Unveiling the redox control of plant reproductive development during abiotic stress
Faculty of Sciences. Biology
Lausanne :Frontiers media sa
Frontiers in plant science. - Place of publication unknown
, 6 p.
University of Antwerp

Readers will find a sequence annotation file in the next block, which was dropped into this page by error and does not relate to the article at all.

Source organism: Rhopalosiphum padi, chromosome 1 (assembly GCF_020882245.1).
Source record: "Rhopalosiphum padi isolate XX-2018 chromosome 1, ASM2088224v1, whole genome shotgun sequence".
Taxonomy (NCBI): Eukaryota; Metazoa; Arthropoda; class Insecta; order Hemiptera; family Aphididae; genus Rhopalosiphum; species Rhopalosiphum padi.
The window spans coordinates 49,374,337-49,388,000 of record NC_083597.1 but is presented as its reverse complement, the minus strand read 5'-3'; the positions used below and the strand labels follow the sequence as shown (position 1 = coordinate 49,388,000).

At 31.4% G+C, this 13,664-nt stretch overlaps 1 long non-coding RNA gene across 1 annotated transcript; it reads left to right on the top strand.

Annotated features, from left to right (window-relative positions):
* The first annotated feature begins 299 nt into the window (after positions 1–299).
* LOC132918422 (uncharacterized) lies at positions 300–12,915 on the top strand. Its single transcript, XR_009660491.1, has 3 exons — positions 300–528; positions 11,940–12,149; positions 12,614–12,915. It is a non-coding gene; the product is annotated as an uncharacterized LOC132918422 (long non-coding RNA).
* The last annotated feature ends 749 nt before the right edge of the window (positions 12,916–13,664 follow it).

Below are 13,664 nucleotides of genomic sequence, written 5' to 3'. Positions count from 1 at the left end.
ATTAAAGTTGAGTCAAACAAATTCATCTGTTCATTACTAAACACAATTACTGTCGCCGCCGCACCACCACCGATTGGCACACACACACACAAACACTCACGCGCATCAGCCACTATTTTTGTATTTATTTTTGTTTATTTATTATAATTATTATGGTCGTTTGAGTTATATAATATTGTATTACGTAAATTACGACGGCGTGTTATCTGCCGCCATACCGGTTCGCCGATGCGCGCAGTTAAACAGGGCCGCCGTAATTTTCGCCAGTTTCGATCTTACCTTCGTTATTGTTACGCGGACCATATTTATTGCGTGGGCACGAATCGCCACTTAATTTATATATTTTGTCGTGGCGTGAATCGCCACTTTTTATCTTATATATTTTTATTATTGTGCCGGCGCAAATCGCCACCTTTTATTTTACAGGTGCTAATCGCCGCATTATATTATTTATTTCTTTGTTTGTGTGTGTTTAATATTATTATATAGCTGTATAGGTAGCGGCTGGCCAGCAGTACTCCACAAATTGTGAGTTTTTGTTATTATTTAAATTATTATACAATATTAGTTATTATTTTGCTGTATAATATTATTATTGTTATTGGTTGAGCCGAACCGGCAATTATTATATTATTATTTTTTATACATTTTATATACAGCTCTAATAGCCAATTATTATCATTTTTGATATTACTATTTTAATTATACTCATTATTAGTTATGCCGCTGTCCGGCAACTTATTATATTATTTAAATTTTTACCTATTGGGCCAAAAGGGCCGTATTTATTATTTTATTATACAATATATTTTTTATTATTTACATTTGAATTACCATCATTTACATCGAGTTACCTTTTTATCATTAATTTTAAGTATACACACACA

Plants being sessile in nature are often challenged to various abiotic stresses including temperature fluctuations, water supply, salinity, and nutrient availability. Exposure of plants to such environmental perturbations result in the formation of reactive oxygen species (ROS) in cells. To scavenge ROS, enzymatic and molecular antioxidants are produced at a cellular level. ROS act as a signaling entity at lower concentrations maintaining normal growth and development, but if their levels increase beyond certain threshold, they produce toxic effects in plants. Some developmental stages, such as development of reproductive organs are more sensitive to abiotic stress than other stages of growth. As success of plant reproductive development is directly correlated with grain yield, stresses coinciding with reproductive phase results in the higher yield losses. In this article, we summarize the redox control of plant reproductive development, and elaborate how redox homeostasis is compromised during abiotic stress exposure. We highlight why more emphasis should be given to understand redox control of plant reproductive organ development during abiotic stress exposure to engineer crops with better crop yield. We specifically discuss the role of ROS as a signaling molecule and its cross-talk with other signaling molecules such as hormones and sugars.